During school, many of us were told to never use “I” in an essay. And so we went on to college, trying our best to write papers without using any first-person pronouns. But where does this rule come from? And is it really wrong to use “I” in an essay? Read on to find out!
When Not to Use “I” in Academic Writing
It is true that using too many first-person pronouns in a college paper will look bad. This is because it looks like you’re expressing an opinion rather than discussing facts. For instance:
I think the Watergate scandal had a big effect on American politics.
The “I think” here is unnecessary. Watergate was undeniably a major incident in American politics, so it is not simply an opinion. You could even cite sources where its impact is discussed.
Similarly, overuse of first-person pronouns can detract from the focus of your writing. Take the following example from a scientific paper:
I observed the sample through a microscope, and I noticed an unusual microbe.
Here, the focus is on the person conducting the study instead of the study itself. But scientific writing is supposed to be objective. It would therefore be better to say:
The sample was observed through a microscope. This revealed an unusual microbe.
By using the passive voice here, we make sure the focus is on the experiment, not the experimenter.
In both of these cases, then, it would be better to avoid use of the first person.
Using First-Person Pronouns Correctly
However, there are cases when it is correct to use first-person pronouns in an essay. These include:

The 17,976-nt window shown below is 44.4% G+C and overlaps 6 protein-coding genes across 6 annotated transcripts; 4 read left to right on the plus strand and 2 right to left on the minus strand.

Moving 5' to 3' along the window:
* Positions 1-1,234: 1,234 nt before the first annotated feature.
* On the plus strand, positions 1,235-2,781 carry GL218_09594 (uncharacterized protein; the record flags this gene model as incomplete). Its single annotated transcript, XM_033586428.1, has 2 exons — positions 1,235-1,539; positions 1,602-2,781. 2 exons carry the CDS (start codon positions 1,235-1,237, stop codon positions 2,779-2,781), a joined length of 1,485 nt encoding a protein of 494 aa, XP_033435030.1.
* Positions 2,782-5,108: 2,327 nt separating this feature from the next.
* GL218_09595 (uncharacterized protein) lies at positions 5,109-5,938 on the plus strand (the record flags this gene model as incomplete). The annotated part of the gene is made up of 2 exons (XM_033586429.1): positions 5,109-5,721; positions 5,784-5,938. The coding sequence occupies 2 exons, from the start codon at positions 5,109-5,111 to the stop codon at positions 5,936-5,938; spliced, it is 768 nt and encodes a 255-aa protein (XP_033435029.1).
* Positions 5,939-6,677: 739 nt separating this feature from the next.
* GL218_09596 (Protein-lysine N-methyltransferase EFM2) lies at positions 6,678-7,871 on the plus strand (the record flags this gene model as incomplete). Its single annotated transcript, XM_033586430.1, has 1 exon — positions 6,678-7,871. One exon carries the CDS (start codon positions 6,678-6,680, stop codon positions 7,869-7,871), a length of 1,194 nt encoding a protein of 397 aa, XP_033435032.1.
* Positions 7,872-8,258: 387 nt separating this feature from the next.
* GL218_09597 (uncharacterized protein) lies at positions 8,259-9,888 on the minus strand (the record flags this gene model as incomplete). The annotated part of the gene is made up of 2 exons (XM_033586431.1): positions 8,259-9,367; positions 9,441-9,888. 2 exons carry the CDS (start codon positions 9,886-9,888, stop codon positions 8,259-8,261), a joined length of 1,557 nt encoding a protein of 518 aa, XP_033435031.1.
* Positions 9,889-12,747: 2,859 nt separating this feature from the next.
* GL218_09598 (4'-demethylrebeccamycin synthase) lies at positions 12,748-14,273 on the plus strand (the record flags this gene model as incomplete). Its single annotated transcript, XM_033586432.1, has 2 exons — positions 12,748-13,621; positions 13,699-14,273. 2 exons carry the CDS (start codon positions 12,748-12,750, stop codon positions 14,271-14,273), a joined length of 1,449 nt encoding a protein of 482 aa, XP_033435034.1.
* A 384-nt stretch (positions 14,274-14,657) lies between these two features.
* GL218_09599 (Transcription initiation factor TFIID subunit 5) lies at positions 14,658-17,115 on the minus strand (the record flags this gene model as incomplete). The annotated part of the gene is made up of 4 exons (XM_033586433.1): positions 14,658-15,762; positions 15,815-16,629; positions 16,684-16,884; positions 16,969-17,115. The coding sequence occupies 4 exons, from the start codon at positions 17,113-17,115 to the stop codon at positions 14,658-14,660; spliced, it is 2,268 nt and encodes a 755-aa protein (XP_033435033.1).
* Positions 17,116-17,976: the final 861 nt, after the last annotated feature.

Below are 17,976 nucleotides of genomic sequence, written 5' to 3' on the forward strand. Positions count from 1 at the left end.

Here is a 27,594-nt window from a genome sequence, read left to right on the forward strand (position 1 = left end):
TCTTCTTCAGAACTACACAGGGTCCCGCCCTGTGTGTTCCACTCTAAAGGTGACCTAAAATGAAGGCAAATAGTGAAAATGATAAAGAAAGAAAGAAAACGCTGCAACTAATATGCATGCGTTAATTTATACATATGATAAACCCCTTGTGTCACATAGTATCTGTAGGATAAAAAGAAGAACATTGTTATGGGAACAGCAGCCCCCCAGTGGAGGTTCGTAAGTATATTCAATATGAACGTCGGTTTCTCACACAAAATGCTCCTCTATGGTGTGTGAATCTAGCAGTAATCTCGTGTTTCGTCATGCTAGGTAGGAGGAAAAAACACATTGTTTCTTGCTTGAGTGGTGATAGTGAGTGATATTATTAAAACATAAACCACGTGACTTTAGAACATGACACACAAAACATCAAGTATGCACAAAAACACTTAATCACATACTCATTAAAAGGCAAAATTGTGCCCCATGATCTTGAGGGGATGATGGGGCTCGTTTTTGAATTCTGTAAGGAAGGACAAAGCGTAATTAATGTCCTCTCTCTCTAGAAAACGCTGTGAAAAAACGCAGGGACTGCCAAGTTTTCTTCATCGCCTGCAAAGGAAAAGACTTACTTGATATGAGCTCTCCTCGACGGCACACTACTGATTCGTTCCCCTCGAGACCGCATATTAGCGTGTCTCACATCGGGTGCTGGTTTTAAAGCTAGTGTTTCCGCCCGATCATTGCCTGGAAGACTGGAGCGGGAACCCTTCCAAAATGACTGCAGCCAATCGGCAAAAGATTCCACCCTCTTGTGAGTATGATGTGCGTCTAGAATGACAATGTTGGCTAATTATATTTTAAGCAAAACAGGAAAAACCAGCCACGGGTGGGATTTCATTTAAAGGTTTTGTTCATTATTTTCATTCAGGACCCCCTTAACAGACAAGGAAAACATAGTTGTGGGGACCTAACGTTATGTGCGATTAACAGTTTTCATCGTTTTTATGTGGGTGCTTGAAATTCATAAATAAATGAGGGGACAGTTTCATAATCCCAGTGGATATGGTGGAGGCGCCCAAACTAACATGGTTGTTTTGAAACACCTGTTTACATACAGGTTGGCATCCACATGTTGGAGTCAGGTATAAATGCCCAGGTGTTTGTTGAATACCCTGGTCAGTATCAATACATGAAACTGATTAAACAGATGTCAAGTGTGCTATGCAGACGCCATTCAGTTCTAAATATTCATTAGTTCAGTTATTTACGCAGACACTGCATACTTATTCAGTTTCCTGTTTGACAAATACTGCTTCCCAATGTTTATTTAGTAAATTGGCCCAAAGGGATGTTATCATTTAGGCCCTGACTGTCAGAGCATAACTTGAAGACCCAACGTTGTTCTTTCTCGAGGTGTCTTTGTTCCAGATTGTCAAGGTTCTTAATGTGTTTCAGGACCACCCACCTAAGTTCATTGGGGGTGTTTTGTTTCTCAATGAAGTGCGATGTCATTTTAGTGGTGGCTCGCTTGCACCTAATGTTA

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To emphasize or clarify your own role in a study
To position yourself in relation to other thinkers
For example, we could write the following without using the first person:
In studying queue formation in Starbucks, the issue of how social behavior is affected by caffeine withdrawal was explored.
However, this gives us no indication of who is conducting the study and the use of passive voice leads to an awkward sentence. We might therefore want to use first-person pronouns to ensure clarity:
In studying queue formation in Starbucks, we explored how social behavior is affected by caffeine withdrawal.
Another alternative would be using “the researcher” or “the author” to refer to ourselves in the third person. But this can also be problematic. For instance:
While Ving and Rhames (2001) argued that tea drinkers are more violent, the researchers have not found evidence to back up this claim.
The identity of “the researchers” here could be ambiguous. Does it refer to Ving and Rhames? Another study by someone else? Or is it the authors of this paper? It would therefore be better to say:
While Ving and Rhames (2001) argued that tea drinkers are more violent, we have not found evidence to back up this claim.
With this simple change, we can immediately what this sentence is saying. In general, then:
DO NOT use the first person if it makes your work sound overly subjective or draws focus from what you are meant to be discussing
But DO use the first person if it helps to ensure clarity and concision in your writing